The Murugappan family said they “cannot believe” they will finally be returning home to the Queensland community of Biloela, following years in community detention.
The Murugappans are currently processing their new bridging visas in Perth and will return to the outback community in early June, following intervention from interim Home Affairs Minister Jim Chalmers allowing the family to return to Biloela.
“Finally, everything is here. I cannot believe it,” Priya Murugappan said.
“My prayer is that this government will make a change to the lives of every single refugee who comes here. All refugees are survivors.
“They need hope. I had the support of Nades (her husband) and we had the support of the people of Bilo. But many others don’t have that support.”
Biloela locals Angela Fredericks and Bronwyn Dendle, who are behind the Back to Bilo campaign, said they were notified by the interim home affairs minister of the news.
Fredericks said while she supported the decision of the government to issue new bridging visas to the family, the Murugappans are still fighting for permanent residency.
“We have spoken with Priya and Nades and they share our overwhelming sense of joy and relief at this news, and we all welcome the decision to issue the entire family with bridging visas,” Fredericks said.
“But this family will never be safe until they have permanency in Australia.”
Fredericks said the move back to Biloela would mark “the end of a long, painful chapter in their lives”, and called on the Albanese government to reform Australia’s treatment of refugees.
“We sincerely hope that the newly elected Labor government will recognise what the international community already knows: that Sri Lanka is not safe for Tamil people,” Fredericks said.
“We hope that the new government can acknowledge the distress that prolonged detention and uncertainty has caused for many Tamil people in Australia, and grant them the safety and security that only permanent protection can bring.
“We cannot wait to welcome our friends back home to Bilo with some warm hugs, happy tears, and a very big welcome home party.”
Chalmers said he used ministerial intervention to bring the Tamil family back to their home in outback Queensland, notifying them of the news this afternoon.
“Today, in my capacity as interim Minister for Home Affairs, I exercised my power under section 195A of the Migration Act 1958 to intervene in the case of the Murugappan family,” Chalmers said in a statement.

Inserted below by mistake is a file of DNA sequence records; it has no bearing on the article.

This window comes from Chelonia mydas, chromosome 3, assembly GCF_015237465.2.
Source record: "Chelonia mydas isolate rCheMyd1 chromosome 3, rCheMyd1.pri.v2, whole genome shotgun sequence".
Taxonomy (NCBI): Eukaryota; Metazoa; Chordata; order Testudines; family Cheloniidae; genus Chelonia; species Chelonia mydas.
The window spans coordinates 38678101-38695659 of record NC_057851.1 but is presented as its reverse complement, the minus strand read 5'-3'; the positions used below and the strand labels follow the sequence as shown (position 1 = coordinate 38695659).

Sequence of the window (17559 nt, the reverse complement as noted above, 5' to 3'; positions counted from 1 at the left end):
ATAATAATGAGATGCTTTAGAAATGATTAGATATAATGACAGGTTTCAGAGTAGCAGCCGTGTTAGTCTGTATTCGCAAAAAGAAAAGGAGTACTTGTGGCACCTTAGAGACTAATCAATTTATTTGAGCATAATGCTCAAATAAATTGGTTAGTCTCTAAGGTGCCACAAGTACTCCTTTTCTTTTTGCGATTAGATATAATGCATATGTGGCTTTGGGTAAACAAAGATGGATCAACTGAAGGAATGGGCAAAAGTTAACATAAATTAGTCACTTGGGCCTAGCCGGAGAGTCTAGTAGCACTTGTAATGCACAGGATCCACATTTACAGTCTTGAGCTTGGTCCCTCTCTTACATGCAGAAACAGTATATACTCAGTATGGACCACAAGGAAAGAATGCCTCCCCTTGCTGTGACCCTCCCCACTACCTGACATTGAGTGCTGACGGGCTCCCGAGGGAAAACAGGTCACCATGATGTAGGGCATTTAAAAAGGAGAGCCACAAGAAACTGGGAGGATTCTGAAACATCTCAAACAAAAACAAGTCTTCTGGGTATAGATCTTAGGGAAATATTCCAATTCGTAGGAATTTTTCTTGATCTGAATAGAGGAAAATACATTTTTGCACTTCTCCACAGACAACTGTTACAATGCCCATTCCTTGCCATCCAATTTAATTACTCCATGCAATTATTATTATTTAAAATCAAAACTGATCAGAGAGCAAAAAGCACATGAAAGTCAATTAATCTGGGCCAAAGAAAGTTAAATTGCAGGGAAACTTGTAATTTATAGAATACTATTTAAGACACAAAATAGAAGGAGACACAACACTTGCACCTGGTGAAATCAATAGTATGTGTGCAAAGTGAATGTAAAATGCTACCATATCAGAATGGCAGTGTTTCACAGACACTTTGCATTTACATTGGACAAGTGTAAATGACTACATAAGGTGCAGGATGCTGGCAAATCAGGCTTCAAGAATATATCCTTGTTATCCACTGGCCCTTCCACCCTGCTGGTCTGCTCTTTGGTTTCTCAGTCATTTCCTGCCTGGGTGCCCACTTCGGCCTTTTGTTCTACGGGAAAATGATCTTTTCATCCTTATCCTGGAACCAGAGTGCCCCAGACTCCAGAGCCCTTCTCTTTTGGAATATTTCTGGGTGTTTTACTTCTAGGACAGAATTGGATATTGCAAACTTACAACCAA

“The effect of my intervention enables the family to return to Biloela, where they can reside lawfully in the community on bridging visas while they work towards the resolution of their immigration status, in accordance with Australian law.”
“This decision will allow them to get ‘home to Bilo’, a big-hearted and welcoming Queensland town that has embraced this beautiful family.”
Chalmers said the Labor government would continue to support Operation Sovereign Borders, which states any asylum seeker arriving in the country by boat will be turned away and not resettled in Australia.
The attempted deportation of the Murugappan family was one of the most contentious issues of the previous government.
The case had been in and out of court for years, with the previous immigration minister declining to intervene in their favour.
Queensland premier Annastacia Palaszczuk said earlier today the return of the Murugappan family would be “a great day for humanity.”
“I know how much the community wants this family returned to Biloela,” she said.
Western Australia’s Deputy Premier, Roger Cook, said the deportation of the Murugappan family was a “horrible chapter in Australian public life” the public would be “delighted” to but behind them.
“This family required compassion and care given the trauma and the treatment they received in detention… so I’d be delighted to see that family returned with the Biloela community,” Cook said.
“They are so thankful for the care and compassion they’ve received despite the poor treatment they’ve received from the Australian government.”
“I’ve met the Murugappa family on a number of occasions you could not meet a group of more humble and sweet people.”